In the 14th century, if you needed to buy a suit of armor, you went to an armorer, a craftsman who would fashion a breastplate and helmet fitted to your precise measurements. It was an expensive way to make a product, and when the industrial revolution got under way three centuries later, the manufacture of interchangeable parts led to mass-produced, economically priced goods that, by and large, did away with craftsmanship.
But a new approach to production—known variously as direct digital, additive, and rapid manufacturing—promises to make it feasible for manufacturers to economically produce custom-designed goods in low-volume quantities. The switch to this type of manufacturing has the potential to change the way companies handle their warehousing and transportation—in fact, it could usher in a supply chain transformation.
To understand how disruptive this would be for the supply chain world, it's important to review how rapid manufacturing differs from the "tool and die" technique currently used for mass production. At present, using engineering drawings, workers mark out the design on raw material such as metal. They then cut the material to size and shape using machine tools such as lathes, molds, grinding and milling machines, and jigs. Products are then assembled from those interchangeable parts and components.
Direct digital manufacturing takes a whole different approach to making goods. For starters, it uses a layer manufacturing machine. Using a three-dimensional computer image as its guide, the machine adds layer upon layer of a substance like plastic or metal to construct a part, a component, or even a product itself. This manufacturing approach lends itself to building unique, oneof- a-kind products, since it requires little time and setup to make changes. If a manufacturer wants to build a different product, it only requires a different 3D image as a pattern for the layer manufacturing machine.
At present, direct digital manufacturing is being used to make such specialty products as personalized hearing aids. A technician takes a 3D picture of the user's ear, and the machine uses that picture to construct a hearing aid that exactly fits the ear's contours. Under this model, a person seeking a hearing aid simply goes to a shop where the device is built—just as someone would have gone to an armorer centuries ago.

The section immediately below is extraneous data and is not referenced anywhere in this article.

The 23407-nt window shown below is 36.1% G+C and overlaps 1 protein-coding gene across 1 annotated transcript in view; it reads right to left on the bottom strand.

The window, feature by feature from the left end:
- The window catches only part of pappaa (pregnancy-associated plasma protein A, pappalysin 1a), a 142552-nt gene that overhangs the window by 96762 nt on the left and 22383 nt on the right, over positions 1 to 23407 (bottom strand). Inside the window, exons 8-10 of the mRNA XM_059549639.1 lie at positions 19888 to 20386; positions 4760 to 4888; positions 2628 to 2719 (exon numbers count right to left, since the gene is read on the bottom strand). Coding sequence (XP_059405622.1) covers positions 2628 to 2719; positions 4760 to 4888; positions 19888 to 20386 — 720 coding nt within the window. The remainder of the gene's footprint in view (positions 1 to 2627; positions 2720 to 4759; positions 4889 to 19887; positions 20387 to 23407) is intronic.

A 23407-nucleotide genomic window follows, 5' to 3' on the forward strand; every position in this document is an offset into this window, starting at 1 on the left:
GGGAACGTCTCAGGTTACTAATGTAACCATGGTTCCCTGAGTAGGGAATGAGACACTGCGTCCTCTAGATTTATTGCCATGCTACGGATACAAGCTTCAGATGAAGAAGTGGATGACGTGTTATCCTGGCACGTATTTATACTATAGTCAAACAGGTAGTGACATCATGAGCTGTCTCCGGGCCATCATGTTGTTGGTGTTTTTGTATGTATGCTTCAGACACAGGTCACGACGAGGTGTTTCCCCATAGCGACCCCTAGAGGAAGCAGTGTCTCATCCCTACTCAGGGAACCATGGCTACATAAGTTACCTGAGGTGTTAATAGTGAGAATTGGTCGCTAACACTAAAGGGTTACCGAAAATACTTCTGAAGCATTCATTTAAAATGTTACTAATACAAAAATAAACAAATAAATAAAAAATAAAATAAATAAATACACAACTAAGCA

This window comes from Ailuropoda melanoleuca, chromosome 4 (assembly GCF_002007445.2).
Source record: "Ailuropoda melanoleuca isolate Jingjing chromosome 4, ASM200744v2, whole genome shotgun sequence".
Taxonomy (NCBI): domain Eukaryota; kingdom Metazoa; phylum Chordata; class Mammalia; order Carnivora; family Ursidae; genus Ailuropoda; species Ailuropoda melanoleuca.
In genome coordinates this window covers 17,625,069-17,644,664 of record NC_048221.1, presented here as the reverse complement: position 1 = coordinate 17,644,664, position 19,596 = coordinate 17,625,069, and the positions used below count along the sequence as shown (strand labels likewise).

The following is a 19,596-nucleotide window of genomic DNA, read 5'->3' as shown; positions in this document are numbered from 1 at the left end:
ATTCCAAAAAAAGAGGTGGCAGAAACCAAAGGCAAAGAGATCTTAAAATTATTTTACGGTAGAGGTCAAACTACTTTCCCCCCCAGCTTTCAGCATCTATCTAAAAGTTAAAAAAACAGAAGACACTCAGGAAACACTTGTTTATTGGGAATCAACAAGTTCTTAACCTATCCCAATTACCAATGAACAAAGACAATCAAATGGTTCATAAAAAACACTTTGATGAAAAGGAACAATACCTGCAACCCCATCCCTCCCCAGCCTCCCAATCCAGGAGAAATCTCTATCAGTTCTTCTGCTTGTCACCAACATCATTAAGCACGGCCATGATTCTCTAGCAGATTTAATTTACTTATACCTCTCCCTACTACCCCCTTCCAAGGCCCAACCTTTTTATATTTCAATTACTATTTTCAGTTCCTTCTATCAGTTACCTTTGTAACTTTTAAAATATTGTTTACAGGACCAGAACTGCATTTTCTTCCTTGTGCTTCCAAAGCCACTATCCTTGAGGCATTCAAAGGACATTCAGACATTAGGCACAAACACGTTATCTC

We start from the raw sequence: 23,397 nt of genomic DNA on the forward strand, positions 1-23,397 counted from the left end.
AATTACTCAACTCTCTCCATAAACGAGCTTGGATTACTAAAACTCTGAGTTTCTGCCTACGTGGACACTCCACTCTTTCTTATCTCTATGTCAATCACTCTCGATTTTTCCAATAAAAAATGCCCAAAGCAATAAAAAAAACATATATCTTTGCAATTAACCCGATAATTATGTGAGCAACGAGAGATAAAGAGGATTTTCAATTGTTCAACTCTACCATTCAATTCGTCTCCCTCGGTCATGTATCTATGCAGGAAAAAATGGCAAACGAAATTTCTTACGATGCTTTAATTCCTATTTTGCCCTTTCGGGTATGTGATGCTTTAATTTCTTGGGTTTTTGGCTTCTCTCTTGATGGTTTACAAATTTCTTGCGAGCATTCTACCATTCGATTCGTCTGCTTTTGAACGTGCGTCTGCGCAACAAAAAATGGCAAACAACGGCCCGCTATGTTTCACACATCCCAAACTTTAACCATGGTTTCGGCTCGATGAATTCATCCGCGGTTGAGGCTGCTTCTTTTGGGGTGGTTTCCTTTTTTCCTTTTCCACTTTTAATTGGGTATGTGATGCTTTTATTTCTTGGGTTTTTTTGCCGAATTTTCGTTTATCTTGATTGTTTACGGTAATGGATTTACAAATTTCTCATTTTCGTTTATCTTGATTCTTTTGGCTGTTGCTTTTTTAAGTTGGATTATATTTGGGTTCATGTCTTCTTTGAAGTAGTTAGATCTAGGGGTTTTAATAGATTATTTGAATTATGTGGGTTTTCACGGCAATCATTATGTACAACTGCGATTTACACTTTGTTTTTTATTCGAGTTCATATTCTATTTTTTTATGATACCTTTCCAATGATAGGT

As the cost for layer manufacturing machines drops, it becomes more likely that companies will set up shops where they'll handle manufacturing right on the premises. This change, dubbed "distributed manufacturing," would mean that a company would no longer have to make a large quantity of goods on a production line, store those products in a warehouse, and then ship the products to the retailer or end user. There's no outbound supply chain in this manufacturing model.
Digital manufacturing will not just be used to make small consumer goods. It will be used to fabricate parts and components for automobiles and airplanes. Although automobile manufacturers will likely have to warehouse some parts, they won't need the sprawling storage facilities they operate today. That's because with the quick setups enabled by additive manufacturing, there's no need to engage in long production runs for manufacturing efficiency. Manufacturers will embrace what I call "extreme lean production."
In fact, this technology would make it possible for makers of large durable goods to set up plants in national and regional markets to provide products. Parts suppliers would follow the kanban model and set up their facilities close to the assembly plant, which might serve a particular region of the country—say, the Northeast.
With the advent of regional production sites, there will be less demand for long-haul transport of large products and little need to store huge quantities in a building for extended periods of time. Cars would come off the assembly line for delivery to individual customers. Sound far-fetched? Experts believe that the era of digital manufacturing will arrive a decade or two from now. When it does, the effects will reverberate throughout the supply chain world as well.